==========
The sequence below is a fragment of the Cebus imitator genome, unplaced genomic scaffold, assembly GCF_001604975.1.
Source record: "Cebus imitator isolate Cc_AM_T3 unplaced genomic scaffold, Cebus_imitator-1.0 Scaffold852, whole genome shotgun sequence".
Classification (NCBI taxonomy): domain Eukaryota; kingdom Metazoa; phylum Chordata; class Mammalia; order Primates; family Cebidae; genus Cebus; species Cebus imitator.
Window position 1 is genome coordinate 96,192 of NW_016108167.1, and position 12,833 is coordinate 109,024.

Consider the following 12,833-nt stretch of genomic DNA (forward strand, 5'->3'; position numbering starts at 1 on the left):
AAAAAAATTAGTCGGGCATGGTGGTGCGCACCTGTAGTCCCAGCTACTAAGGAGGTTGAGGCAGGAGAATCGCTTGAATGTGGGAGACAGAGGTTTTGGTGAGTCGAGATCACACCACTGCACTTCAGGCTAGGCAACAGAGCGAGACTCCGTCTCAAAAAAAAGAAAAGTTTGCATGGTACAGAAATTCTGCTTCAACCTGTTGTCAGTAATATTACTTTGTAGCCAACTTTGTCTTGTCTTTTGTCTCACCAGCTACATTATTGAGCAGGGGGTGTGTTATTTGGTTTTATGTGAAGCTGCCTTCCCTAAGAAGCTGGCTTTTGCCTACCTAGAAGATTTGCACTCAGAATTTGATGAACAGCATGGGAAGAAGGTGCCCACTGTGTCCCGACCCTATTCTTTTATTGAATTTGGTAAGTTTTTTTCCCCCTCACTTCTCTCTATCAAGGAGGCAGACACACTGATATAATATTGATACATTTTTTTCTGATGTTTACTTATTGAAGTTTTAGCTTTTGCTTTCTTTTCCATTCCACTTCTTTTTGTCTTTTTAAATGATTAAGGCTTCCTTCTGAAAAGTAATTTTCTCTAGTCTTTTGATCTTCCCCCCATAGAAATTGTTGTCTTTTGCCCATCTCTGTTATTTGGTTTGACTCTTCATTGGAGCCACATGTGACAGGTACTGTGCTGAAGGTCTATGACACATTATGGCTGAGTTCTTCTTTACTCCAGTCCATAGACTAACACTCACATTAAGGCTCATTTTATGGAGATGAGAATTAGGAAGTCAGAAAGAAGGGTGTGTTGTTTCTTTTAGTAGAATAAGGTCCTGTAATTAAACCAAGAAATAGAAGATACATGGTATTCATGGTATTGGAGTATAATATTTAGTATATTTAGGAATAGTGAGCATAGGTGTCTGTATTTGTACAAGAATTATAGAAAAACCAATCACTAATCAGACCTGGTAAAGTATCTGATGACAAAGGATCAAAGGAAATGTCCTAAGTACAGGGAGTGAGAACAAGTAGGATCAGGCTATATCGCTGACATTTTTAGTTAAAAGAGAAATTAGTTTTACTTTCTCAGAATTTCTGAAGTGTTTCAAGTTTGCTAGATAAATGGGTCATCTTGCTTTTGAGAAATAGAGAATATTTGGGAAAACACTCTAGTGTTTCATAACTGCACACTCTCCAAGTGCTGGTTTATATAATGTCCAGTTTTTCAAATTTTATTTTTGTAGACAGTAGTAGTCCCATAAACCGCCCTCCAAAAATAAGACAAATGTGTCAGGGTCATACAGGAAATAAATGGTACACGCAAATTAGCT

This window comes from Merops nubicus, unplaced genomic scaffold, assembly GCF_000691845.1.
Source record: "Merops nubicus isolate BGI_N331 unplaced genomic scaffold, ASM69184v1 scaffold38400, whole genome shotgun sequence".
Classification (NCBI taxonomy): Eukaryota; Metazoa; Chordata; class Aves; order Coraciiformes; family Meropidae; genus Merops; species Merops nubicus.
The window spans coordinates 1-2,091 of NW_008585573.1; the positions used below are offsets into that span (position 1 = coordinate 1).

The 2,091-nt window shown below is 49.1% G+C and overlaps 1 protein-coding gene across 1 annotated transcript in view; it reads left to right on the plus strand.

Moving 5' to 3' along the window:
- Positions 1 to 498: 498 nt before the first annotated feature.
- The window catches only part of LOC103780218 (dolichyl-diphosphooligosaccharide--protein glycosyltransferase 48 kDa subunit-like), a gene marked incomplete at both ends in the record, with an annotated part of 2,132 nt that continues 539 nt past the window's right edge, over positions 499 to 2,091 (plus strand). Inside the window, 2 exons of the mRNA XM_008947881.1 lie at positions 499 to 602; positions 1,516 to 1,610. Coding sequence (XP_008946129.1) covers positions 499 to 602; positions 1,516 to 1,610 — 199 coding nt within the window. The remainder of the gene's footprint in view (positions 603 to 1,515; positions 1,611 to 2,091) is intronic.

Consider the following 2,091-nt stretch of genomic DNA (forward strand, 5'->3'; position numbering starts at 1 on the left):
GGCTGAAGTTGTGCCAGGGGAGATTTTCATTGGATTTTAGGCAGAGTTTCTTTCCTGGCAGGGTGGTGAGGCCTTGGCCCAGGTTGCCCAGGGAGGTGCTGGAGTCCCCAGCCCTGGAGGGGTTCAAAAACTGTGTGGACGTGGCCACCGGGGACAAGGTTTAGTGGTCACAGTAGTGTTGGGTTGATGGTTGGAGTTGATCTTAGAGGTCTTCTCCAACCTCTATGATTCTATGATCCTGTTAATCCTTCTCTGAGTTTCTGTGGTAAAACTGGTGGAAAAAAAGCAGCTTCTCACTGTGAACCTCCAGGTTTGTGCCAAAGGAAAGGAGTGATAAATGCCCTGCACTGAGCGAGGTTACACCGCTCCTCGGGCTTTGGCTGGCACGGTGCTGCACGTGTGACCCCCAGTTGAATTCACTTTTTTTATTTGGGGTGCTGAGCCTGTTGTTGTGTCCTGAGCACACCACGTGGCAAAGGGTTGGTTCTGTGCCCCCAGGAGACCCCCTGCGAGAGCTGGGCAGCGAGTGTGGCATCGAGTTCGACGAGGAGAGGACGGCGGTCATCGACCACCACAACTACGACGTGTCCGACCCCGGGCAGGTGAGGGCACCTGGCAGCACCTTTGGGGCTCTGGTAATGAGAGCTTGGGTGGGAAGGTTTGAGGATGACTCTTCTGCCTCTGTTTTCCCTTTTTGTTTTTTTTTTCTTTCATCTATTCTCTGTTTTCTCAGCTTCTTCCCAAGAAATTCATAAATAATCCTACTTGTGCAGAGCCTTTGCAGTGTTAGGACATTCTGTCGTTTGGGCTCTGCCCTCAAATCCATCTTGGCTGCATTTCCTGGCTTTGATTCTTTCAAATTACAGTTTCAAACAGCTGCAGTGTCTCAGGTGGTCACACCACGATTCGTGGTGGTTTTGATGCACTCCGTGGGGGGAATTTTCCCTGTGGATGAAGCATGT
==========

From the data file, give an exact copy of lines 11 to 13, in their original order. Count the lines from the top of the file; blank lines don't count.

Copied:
The 2,091-nt window shown below is 49.1% G+C and overlaps 1 protein-coding gene across 1 annotated transcript in view; it reads left to right on the plus strand.

Moving 5' to 3' along the window:
- Positions 1 to 498: 498 nt before the first annotated feature.